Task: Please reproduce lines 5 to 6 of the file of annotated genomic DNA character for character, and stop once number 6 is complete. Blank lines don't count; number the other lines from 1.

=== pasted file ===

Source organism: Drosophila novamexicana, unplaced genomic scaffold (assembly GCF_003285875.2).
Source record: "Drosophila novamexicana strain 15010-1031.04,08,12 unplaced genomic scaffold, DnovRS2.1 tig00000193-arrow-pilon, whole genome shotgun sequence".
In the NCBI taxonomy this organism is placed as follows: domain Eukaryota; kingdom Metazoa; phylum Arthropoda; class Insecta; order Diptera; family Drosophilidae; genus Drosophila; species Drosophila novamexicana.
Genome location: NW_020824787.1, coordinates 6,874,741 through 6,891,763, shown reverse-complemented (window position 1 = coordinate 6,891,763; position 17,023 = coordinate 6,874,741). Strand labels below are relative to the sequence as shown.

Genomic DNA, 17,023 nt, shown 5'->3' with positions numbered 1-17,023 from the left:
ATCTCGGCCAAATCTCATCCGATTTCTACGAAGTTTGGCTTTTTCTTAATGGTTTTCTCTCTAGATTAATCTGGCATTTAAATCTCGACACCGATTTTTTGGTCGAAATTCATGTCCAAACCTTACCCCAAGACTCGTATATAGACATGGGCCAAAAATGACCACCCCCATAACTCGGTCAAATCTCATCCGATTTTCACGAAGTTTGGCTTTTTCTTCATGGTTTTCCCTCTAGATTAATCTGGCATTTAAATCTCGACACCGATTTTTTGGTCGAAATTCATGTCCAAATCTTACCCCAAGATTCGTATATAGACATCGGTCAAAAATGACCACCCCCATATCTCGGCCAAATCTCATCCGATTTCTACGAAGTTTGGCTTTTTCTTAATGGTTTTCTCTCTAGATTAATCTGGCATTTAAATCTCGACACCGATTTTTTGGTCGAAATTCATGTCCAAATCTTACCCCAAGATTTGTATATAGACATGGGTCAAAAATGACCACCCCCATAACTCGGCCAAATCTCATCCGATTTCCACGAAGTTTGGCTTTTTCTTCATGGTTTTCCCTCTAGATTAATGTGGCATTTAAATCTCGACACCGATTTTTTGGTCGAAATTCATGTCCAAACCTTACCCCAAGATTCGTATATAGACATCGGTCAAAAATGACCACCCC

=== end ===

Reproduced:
Genomic DNA, 17,023 nt, shown 5'->3' with positions numbered 1-17,023 from the left:
ATCTCGGCCAAATCTCATCCGATTTCTACGAAGTTTGGCTTTTTCTTAATGGTTTTCTCTCTAGATTAATCTGGCATTTAAATCTCGACACCGATTTTTTGGTCGAAATTCATGTCCAAACCTTACCCCAAGACTCGTATATAGACATGGGCCAAAAATGACCACCCCCATAACTCGGTCAAATCTCATCCGATTTTCACGAAGTTTGGCTTTTTCTTCATGGTTTTCCCTCTAGATTAATCTGGCATTTAAATCTCGACACCGATTTTTTGGTCGAAATTCATGTCCAAATCTTACCCCAAGATTCGTATATAGACATCGGTCAAAAATGACCACCCCCATATCTCGGCCAAATCTCATCCGATTTCTACGAAGTTTGGCTTTTTCTTAATGGTTTTCTCTCTAGATTAATCTGGCATTTAAATCTCGACACCGATTTTTTGGTCGAAATTCATGTCCAAATCTTACCCCAAGATTTGTATATAGACATGGGTCAAAAATGACCACCCCCATAACTCGGCCAAATCTCATCCGATTTCCACGAAGTTTGGCTTTTTCTTCATGGTTTTCCCTCTAGATTAATGTGGCATTTAAATCTCGACACCGATTTTTTGGTCGAAATTCATGTCCAAACCTTACCCCAAGATTCGTATATAGACATCGGTCAAAAATGACCACCCC